Choosing the Right Font for Your Presentation


Choosing the Right Font for Your Presentation

You’ve got a big presentation coming up for your company’s next meeting.  You know your topic like the back of your hand and you’ve contacted your Tech Travel Agent to secure a projector rental for your meeting, but now it’s time to put together the actual presentation.  You want it to be appealing and attention-grabbing, but you don’t want to overdo it, right? 
 
One of the biggest things that often prevents people from even working on their presentations in a timely manner is the font.  There are so many different options when it comes to fonts these days, that picking the right one can be an overwhelming task for someone who does not usually work with programs like Microsoft’s PowerPoint.   Sure, you can use the old-fashioned standbys like Times New Roman and Arial, but that can get boring and surprisingly, it’s not always the best option. 
 
First of all, you’ll want to ask yourself a few questions: 
1.  What type of audience are you presenting to?  
– Do you work in an informal office, where your presentation will be made to your co-workers?  In this case, you can probably spice things up a little bit and have a little more fun with your fonts. 
– Do you work for a larger company and plan to make a presentation to several executives from your corporate office?    Obviously, in this situation, you’d want to keep things formal.  
2.  How serious is your topic?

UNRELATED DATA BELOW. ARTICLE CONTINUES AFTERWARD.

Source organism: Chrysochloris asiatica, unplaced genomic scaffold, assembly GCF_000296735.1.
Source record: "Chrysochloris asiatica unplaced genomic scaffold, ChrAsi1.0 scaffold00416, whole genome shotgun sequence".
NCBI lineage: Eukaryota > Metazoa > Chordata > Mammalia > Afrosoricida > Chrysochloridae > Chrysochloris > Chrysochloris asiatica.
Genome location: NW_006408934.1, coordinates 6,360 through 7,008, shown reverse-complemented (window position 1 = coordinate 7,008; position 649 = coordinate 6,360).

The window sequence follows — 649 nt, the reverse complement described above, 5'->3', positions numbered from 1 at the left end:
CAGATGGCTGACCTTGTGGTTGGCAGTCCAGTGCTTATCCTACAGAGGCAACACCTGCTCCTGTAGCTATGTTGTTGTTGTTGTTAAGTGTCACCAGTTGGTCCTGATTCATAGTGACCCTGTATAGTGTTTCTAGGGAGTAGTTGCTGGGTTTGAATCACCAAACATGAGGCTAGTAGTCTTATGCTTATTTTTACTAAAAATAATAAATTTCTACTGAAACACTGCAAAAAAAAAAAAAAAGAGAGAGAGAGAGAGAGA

– Are you discussing something important or sensitive such as accident prevention or budget cuts?  You may want to avoid using anything you would consider cute or fun in this situation.  
– On the other hand, are you discussing something fun, like the budget for this year’s holiday parties or the upcoming community project your office is involved with.  These types of presentations will allow for a little more room to get creative.   
3.  Is your presentation mainly in what you say or in what you type?  
– If you plan to let your mouth make the point and use your slides as simply a back-up tool for people to refer to or to emphasize a few key-points, then you can afford to be a little creative with your fonts. 
– If you plan to rely heavily on your slides and pack them full of information, you’ll want to stick to fonts that are easier to read and less distracting.  
 
Once you’ve answered these questions, you should have at least a general idea about what types of slides you want to make and what sort of image you want to convey. 
Here are a few general tips about choosing fonts:
 
1.  Don’t use too many.  The more you use, the more jumbled up your presentation will look.  If it’s too busy, it will be unappealing to your audience and hard to follow.  Many consultants suggest using three or four maximum. 
2.  Use one main font for your main content.  Whether you have two points or ten points per slide, make sure they’re all in the same, consistent font.  You’ll also want to be sure your main font is the most plain. This would be a good time to use Times New Roman or something similar that is easy for everyone to read.
3.  For titles, captions, and other non-main text, you can use something a little more fun, but make sure it’s still readable.  Trebuchet, Tahoma, and Comic Sans are a few examples. 
4.  Be careful about using anything too “out there.”   Not just because it might drive your audience crazy to look at it, but also because some of the more unique fonts don’t always transfer well from one system to another.  
5.  When choosing font size, never go below 16- or 18-point.  Also, keep in mind that different fonts can be the same size but they don’t appear the same on screen. 
6.  If you really want to grab someone’s attention, use even bigger fonts on words like “new,” that are meant to grab attention.   32-point or higher is great. 
7.  Use bold font, italics, and underlined font sparingly.  Just like having too many fonts, having too many extra characteristics can ruin you presentation.  
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